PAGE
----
FIG. 1a is a cross section through a prior art DMOS transistor;

FIG. 1b is an enlarged view of part of FIG. 1a;

FIG. 2a is a cross section of a prior art IGT;

FIG. 2b is an equivalent circuit diagram of part of the IGT structure of FIG. 2a;

FIG. 3a is a cross section through the preferred embodiment of an IGT device according to this invention;

FIG. 3b is a modification to the circuit of FIG. 2b to show the second collector 76b;

FIG. 3c is an isometric view showing the layout of an IGT device in one embodiment of the invention;

FIGS. 4 through 9 are steps in a process for making an IGT according to this invention; and

FIG. 9a is an alternative embodiment formed by alternate steps afrer step 8.

DETAILED DESCRIPTION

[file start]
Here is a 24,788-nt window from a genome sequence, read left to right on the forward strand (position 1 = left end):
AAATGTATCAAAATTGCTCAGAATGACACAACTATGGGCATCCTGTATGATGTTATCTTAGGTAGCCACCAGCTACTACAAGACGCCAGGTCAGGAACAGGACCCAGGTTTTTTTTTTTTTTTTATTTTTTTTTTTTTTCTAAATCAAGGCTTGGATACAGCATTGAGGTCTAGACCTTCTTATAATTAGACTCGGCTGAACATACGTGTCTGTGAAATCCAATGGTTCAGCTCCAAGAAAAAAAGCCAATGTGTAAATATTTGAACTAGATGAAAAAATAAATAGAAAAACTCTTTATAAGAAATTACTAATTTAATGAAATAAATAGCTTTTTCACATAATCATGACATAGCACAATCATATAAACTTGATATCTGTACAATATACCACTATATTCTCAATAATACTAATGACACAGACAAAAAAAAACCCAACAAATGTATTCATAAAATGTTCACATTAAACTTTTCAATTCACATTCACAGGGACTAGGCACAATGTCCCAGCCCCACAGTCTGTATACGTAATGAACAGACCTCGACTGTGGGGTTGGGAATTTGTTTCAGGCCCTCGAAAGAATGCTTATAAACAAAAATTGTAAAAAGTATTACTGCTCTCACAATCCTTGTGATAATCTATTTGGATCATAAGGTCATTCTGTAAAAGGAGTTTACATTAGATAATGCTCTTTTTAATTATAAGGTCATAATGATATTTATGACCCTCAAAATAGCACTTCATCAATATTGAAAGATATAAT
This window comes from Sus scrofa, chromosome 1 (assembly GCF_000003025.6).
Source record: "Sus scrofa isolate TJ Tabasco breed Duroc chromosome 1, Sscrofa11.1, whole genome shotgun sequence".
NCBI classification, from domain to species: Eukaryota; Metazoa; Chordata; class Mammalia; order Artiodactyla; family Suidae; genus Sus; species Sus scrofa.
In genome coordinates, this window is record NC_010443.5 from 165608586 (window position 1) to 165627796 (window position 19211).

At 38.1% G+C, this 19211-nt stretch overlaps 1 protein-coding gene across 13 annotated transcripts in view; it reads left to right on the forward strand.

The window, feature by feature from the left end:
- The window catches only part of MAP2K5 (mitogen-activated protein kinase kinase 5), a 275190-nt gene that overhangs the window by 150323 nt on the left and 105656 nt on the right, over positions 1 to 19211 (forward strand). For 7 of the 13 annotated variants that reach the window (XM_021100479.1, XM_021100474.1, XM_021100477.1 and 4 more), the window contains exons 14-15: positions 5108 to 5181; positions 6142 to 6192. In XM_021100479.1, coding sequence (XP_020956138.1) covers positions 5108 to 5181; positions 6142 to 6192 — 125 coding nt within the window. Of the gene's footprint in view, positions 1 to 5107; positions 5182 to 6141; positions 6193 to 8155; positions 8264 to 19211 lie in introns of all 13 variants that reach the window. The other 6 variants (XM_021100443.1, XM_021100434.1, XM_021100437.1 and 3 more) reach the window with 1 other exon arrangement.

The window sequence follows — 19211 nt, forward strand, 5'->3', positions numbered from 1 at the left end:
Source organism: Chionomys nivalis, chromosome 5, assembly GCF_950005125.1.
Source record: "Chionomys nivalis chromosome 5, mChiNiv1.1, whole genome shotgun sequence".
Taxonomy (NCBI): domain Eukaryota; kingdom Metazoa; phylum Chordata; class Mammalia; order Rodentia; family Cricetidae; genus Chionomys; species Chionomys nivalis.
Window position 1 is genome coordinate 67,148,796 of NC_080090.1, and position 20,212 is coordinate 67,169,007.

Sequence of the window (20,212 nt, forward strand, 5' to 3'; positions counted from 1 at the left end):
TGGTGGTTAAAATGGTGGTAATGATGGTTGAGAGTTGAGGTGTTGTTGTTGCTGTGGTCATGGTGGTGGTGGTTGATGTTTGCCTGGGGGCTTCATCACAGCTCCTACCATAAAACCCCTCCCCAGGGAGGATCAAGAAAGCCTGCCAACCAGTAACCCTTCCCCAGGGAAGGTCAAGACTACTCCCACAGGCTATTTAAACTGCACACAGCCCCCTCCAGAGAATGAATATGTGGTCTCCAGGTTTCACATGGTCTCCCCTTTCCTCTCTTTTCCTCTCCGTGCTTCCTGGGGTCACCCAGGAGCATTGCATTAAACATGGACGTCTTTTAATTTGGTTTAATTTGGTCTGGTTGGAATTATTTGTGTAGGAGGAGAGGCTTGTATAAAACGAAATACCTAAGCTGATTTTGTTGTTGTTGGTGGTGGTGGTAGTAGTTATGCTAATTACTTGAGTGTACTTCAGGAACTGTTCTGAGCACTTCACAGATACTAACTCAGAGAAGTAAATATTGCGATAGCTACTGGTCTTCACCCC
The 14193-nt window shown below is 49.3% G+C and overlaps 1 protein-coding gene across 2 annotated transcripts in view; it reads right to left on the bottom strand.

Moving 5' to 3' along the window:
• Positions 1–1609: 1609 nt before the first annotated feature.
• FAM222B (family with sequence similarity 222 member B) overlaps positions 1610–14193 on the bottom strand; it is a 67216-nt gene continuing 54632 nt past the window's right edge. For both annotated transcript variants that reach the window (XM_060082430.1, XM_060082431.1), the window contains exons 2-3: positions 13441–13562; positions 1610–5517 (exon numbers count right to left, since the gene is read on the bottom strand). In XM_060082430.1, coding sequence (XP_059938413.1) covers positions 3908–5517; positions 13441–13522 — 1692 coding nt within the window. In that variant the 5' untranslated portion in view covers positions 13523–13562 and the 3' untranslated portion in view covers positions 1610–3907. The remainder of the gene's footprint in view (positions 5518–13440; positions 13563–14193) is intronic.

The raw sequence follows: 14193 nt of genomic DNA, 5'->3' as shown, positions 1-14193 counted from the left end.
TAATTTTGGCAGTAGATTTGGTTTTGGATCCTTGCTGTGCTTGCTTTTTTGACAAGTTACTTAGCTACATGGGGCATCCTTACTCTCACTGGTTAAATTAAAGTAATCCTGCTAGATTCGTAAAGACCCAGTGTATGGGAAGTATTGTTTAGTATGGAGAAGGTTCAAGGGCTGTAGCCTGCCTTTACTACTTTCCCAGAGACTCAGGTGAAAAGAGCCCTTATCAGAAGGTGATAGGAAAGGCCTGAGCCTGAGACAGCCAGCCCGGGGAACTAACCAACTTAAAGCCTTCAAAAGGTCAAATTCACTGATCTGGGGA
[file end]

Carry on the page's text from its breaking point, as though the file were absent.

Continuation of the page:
The present invention modifies insulated gate transistors to reduce their susceptibility to latching, thereby increasing their current density rating. The invention is illustrated in a preferred embodiment as IGT 70 in FIGS. 3a, 3b, and 3c, which are not drawn to scale. Relative to a conventional IGT 60b, IGT 70 has a collector well 76b, laterally adjacent drain region 18ub below one side of gate 22b, which is larger and more conductive than collector well 24a. IGT 70 includes regions which correspond to and are numbered the same as regions of conventional DMOS FET 10 or IGT 60b shown in FIGS. 1a, 1b, and 2a. IGT 70 of this invention differs from prior art IGT devices in that instead of having adjacent IGT's 60b and 60c share gate 22b which bridges a pair of prior art collector wells 24a and 24b, each containing a respective source region 28b and 28c, IGT 70 has one collector well 24a which contains a source region 28b, and has a second collector well 76b which, unlike IGTs 60, does not contain a source region 28c, and does not have a pinched low conductivity region 23 for forming a channel 26. Transistor QL in the circuit of FIG. 2b is modified by the invention as shown in FIG. 3b to form transistor QL' including second collector region 76b, which is not contiguous with a source region 28. Collector well 76b is exclusively of high, preferably P+ type (e.g., concentration=1018 atoms/cm3) conductivity material. High conductivity second collector well 76b, not having a source region, cannot latch. Furthermore, high conductivity collector well 76b serves as the primary collector of transistor QL' and thus reduces the possibility of latching in well 24a by diverting a significant portion of the current which would otherwise flow out (now secondary) collector 24a along critical path 50.